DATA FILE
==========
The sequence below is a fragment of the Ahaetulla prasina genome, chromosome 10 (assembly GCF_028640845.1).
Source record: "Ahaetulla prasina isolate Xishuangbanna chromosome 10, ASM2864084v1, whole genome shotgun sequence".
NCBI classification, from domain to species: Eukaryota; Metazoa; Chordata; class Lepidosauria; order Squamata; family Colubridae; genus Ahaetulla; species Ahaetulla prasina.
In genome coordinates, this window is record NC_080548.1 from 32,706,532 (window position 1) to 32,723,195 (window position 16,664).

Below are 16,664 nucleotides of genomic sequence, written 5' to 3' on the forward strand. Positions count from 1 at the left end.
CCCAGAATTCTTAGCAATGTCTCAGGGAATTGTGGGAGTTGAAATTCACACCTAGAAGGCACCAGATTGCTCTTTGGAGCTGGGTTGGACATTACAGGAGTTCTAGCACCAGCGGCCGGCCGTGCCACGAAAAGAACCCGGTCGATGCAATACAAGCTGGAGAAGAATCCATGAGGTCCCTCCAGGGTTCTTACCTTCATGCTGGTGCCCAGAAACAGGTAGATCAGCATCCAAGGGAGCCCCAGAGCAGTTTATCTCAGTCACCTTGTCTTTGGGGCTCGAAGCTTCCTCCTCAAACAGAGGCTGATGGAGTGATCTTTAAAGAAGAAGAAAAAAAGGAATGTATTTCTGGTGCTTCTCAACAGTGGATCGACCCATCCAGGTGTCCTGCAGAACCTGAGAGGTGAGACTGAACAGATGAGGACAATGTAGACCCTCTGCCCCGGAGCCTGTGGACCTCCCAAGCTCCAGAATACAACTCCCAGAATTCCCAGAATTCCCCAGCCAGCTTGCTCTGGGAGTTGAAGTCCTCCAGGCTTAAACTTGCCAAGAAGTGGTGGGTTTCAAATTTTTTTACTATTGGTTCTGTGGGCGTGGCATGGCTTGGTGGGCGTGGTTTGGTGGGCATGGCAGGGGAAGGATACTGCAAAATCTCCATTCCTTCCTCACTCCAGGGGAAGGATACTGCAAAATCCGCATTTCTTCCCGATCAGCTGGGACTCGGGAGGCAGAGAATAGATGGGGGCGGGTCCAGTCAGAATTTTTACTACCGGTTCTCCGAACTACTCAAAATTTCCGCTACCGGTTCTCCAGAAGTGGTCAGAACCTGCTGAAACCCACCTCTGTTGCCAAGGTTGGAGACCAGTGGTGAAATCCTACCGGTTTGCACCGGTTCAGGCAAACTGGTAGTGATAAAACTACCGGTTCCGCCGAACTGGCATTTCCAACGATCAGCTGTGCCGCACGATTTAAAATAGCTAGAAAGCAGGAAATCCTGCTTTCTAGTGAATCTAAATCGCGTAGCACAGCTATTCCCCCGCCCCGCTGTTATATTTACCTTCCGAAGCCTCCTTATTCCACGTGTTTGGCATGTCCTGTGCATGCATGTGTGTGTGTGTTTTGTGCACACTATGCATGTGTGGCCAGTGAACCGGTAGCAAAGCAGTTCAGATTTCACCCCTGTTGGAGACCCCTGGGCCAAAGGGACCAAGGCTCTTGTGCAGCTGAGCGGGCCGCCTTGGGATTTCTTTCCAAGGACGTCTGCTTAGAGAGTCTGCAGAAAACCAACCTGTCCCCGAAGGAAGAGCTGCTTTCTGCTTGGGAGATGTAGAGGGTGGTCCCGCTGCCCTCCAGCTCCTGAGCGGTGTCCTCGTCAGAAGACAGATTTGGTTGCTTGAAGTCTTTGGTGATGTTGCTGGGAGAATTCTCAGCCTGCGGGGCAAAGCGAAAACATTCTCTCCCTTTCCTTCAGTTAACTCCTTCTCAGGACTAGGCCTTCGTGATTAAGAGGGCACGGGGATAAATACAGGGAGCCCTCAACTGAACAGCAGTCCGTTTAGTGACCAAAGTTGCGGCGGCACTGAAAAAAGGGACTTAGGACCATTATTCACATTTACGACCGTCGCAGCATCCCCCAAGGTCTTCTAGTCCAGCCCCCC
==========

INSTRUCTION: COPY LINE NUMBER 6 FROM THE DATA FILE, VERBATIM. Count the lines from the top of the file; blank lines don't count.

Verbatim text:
CCCAGAATTCTTAGCAATGTCTCAGGGAATTGTGGGAGTTGAAATTCACACCTAGAAGGCACCAGATTGCTCTTTGGAGCTGGGTTGGACATTACAGGAGTTCTAGCACCAGCGGCCGGCCGTGCCACGAAAAGAACCCGGTCGATGCAATACAAGCTGGAGAAGAATCCATGAGGTCCCTCCAGGGTTCTTACCTTCATGCTGGTGCCCAGAAACAGGTAGATCAGCATCCAAGGGAGCCCCAGAGCAGTTTATCTCAGTCACCTTGTCTTTGGGGCTCGAAGCTTCCTCCTCAAACAGAGGCTGATGGAGTGATCTTTAAAGAAGAAGAAAAAAAGGAATGTATTTCTGGTGCTTCTCAACAGTGGATCGACCCATCCAGGTGTCCTGCAGAACCTGAGAGGTGAGACTGAACAGATGAGGACAATGTAGACCCTCTGCCCCGGAGCCTGTGGACCTCCCAAGCTCCAGAATACAACTCCCAGAATTCCCAGAATTCCCCAGCCAGCTTGCTCTGGGAGTTGAAGTCCTCCAGGCTTAAACTTGCCAAGAAGTGGTGGGTTTCAAATTTTTTTACTATTGGTTCTGTGGGCGTGGCATGGCTTGGTGGGCGTGGTTTGGTGGGCATGGCAGGGGAAGGATACTGCAAAATCTCCATTCCTTCCTCACTCCAGGGGAAGGATACTGCAAAATCCGCATTTCTTCCCGATCAGCTGGGACTCGGGAGGCAGAGAATAGATGGGGGCGGGTCCAGTCAGAATTTTTACTACCGGTTCTCCGAACTACTCAAAATTTCCGCTACCGGTTCTCCAGAAGTGGTCAGAACCTGCTGAAACCCACCTCTGTTGCCAAGGTTGGAGACCAGTGGTGAAATCCTACCGGTTTGCACCGGTTCAGGCAAACTGGTAGTGATAAAACTACCGGTTCCGCCGAACTGGCATTTCCAACGATCAGCTGTGCCGCACGATTTAAAATAGCTAGAAAGCAGGAAATCCTGCTTTCTAGTGAATCTAAATCGCGTAGCACAGCTATTCCCCCGCCCCGCTGTTATATTTACCTTCCGAAGCCTCCTTATTCCACGTGTTTGGCATGTCCTGTGCATGCATGTGTGTGTGTGTTTTGTGCACACTATGCATGTGTGGCCAGTGAACCGGTAGCAAAGCAGTTCAGATTTCACCCCTGTTGGAGACCCCTGGGCCAAAGGGACCAAGGCTCTTGTGCAGCTGAGCGGGCCGCCTTGGGATTTCTTTCCAAGGACGTCTGCTTAGAGAGTCTGCAGAAAACCAACCTGTCCCCGAAGGAAGAGCTGCTTTCTGCTTGGGAGATGTAGAGGGTGGTCCCGCTGCCCTCCAGCTCCTGAGCGGTGTCCTCGTCAGAAGACAGATTTGGTTGCTTGAAGTCTTTGGTGATGTTGCTGGGAGAATTCTCAGCCTGCGGGGCAAAGCGAAAACATTCTCTCCCTTTCCTTCAGTTAACTCCTTCTCAGGACTAGGCCTTCGTGATTAAGAGGGCACGGGGATAAATACAGGGAGCCCTCAACTGAACAGCAGTCCGTTTAGTGACCAAAGTTGCGGCGGCACTGAAAAAAGGGACTTAGGACCATTATTCACATTTACGACCGTCGCAGCATCCCCCAAGGTCTTCTAGTCCAGCCCCCC